Within the MOOSE Framework, eigenstrain is the term given to a strain which does not result directly from an applied force. Eigenstrains are also referred to as residual strains, stress-free strains, or intrinsic strains; translated from German, Eigen means own or intrinsic in English.

The term eigenstrain was introduced by T. Mura in 1982:

Eigenstrain is a generic name given to such nonelastic strains as thermal expansion, phase transformation, initial strains, plastic, misfit strains. Eigenstress is a generic name given to self-equilibrated internal stresses caused by one or several of these eigenstrains in bodies which are free from any other external force and surface constraint. The eigenstress fields are created by the incompatibility of the eigenstrains. This new English terminology was adapted from the German "Eigenspannungen and Eigenspannungsquellen," which is the title of H. Reissner's paper (1931) on residual stresses.

Because these eigenstrains do cause stresses within a mechanical body, the MOOSE term stress_free_strain is being replaced with the term eigenstrain for consistency.

Eigenstrains are calculated separately from mechanical_strains: elastic, plastic, and creep strains are considered mechanical strains in Tensor Mechanics. The current base class for eigenstrains, ComputeStressFreeStrainBase. The base class includes a call to the virtual void function ComputeQpStressFreeStrain(); this virtual function must be overwritten in inheriting classes, as shown in the excerpt from the ComputeThermalExpansionEigenStrain class.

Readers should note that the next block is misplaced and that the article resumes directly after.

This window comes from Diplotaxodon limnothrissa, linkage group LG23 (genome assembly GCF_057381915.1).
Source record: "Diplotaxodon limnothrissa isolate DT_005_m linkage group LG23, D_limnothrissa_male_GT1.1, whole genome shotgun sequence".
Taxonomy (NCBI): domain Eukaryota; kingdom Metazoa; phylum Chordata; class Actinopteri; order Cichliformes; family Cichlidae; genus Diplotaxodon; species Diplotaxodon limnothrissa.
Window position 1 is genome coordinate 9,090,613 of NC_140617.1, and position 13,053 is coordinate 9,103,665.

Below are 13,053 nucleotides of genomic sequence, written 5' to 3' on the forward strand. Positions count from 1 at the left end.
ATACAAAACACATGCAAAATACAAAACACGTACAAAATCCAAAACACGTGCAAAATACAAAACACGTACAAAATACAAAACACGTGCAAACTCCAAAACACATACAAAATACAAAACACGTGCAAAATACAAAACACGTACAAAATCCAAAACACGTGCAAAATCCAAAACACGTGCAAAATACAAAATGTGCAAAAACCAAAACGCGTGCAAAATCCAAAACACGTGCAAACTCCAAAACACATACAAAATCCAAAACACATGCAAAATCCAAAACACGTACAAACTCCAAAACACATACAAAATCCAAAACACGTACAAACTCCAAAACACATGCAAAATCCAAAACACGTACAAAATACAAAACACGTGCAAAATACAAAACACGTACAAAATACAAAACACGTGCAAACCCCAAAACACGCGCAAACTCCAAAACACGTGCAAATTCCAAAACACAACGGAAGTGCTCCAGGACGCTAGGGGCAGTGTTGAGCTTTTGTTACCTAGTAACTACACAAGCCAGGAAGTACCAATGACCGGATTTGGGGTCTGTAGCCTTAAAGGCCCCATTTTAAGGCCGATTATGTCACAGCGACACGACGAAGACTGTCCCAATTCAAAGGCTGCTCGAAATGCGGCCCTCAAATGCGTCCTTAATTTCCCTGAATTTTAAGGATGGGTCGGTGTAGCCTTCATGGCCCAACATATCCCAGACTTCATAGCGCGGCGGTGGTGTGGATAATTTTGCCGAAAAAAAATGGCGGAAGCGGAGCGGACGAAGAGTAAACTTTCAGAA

RankTwoTensor thermal_strain;
  Real old_temp = 0.0;

  if (!_has_incremental_strain || _t_step == 1) // total strain form always uses the ref temp
    old_temp = _stress_free_reference_temperature;

  if (_temperature_old)
    old_temp = (* _temperature_old)[_qp];

  thermal_strain.addIa(_thermal_expansion_coeff * (_temperature[_qp] - old_temp));

  _stress_free_strain[_qp] = thermal_strain;

The eigenstrains, stored currently in the stress_free_strain material property, are subtracted from the total strain to calculate the mechanical strain.

$$$$\epsilon_{mechanical} = \epsilon_{total} - \epsilon_{eigen}$$$$

The mechanical strain is passed to the Compute*Stress methods to calculate the stress for the current iteration. Chapter 3 of Fundamentals of Micromechanics of Solids describes the relationship between total, elastic, and eigen strains and provides examples with thermal expansion and dislocations.